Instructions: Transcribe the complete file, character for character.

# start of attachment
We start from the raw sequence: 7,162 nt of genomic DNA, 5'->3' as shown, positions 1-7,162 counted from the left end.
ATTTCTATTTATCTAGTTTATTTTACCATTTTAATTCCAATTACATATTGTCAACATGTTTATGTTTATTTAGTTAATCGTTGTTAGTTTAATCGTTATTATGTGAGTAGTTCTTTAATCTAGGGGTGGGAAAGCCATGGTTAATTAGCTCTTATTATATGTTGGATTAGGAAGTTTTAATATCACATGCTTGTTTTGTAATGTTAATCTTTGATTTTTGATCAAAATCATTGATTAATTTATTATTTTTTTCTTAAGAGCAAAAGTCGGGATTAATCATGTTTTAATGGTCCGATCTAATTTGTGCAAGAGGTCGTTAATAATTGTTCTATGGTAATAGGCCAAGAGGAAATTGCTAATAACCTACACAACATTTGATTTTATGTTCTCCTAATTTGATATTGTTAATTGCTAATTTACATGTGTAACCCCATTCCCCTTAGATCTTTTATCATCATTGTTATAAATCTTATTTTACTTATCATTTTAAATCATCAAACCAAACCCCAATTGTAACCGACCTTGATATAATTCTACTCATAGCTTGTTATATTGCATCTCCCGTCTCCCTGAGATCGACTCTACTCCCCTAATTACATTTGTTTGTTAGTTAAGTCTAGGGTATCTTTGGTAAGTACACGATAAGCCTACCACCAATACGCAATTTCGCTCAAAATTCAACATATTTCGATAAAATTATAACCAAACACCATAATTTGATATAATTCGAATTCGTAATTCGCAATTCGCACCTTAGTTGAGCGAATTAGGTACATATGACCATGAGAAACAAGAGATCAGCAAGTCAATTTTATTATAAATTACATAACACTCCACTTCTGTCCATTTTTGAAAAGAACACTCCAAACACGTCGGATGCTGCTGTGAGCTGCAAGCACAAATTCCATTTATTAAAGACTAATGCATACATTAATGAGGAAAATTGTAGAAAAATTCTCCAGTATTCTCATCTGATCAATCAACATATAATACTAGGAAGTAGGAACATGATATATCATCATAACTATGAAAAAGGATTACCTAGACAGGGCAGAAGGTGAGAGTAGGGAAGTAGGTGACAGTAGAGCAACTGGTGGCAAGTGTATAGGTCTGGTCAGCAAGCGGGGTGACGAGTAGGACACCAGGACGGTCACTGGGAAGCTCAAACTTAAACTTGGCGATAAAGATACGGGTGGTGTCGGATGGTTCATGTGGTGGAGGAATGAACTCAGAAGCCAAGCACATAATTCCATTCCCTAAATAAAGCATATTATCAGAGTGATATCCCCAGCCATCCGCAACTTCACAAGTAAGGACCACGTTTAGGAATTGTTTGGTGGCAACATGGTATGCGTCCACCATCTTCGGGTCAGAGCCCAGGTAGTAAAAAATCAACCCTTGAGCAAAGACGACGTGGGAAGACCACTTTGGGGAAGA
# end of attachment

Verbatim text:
We start from the raw sequence: 7,162 nt of genomic DNA, 5'->3' as shown, positions 1-7,162 counted from the left end.
ATTTCTATTTATCTAGTTTATTTTACCATTTTAATTCCAATTACATATTGTCAACATGTTTATGTTTATTTAGTTAATCGTTGTTAGTTTAATCGTTATTATGTGAGTAGTTCTTTAATCTAGGGGTGGGAAAGCCATGGTTAATTAGCTCTTATTATATGTTGGATTAGGAAGTTTTAATATCACATGCTTGTTTTGTAATGTTAATCTTTGATTTTTGATCAAAATCATTGATTAATTTATTATTTTTTTCTTAAGAGCAAAAGTCGGGATTAATCATGTTTTAATGGTCCGATCTAATTTGTGCAAGAGGTCGTTAATAATTGTTCTATGGTAATAGGCCAAGAGGAAATTGCTAATAACCTACACAACATTTGATTTTATGTTCTCCTAATTTGATATTGTTAATTGCTAATTTACATGTGTAACCCCATTCCCCTTAGATCTTTTATCATCATTGTTATAAATCTTATTTTACTTATCATTTTAAATCATCAAACCAAACCCCAATTGTAACCGACCTTGATATAATTCTACTCATAGCTTGTTATATTGCATCTCCCGTCTCCCTGAGATCGACTCTACTCCCCTAATTACATTTGTTTGTTAGTTAAGTCTAGGGTATCTTTGGTAAGTACACGATAAGCCTACCACCAATACGCAATTTCGCTCAAAATTCAACATATTTCGATAAAATTATAACCAAACACCATAATTTGATATAATTCGAATTCGTAATTCGCAATTCGCACCTTAGTTGAGCGAATTAGGTACATATGACCATGAGAAACAAGAGATCAGCAAGTCAATTTTATTATAAATTACATAACACTCCACTTCTGTCCATTTTTGAAAAGAACACTCCAAACACGTCGGATGCTGCTGTGAGCTGCAAGCACAAATTCCATTTATTAAAGACTAATGCATACATTAATGAGGAAAATTGTAGAAAAATTCTCCAGTATTCTCATCTGATCAATCAACATATAATACTAGGAAGTAGGAACATGATATATCATCATAACTATGAAAAAGGATTACCTAGACAGGGCAGAAGGTGAGAGTAGGGAAGTAGGTGACAGTAGAGCAACTGGTGGCAAGTGTATAGGTCTGGTCAGCAAGCGGGGTGACGAGTAGGACACCAGGACGGTCACTGGGAAGCTCAAACTTAAACTTGGCGATAAAGATACGGGTGGTGTCGGATGGTTCATGTGGTGGAGGAATGAACTCAGAAGCCAAGCACATAATTCCATTCCCTAAATAAAGCATATTATCAGAGTGATATCCCCAGCCATCCGCAACTTCACAAGTAAGGACCACGTTTAGGAATTGTTTGGTGGCAACATGGTATGCGTCCACCATCTTCGGGTCAGAGCCCAGGTAGTAAAAAATCAACCCTTGAGCAAAGACGACGTGGGAAGACCACTTTGGGGAAGA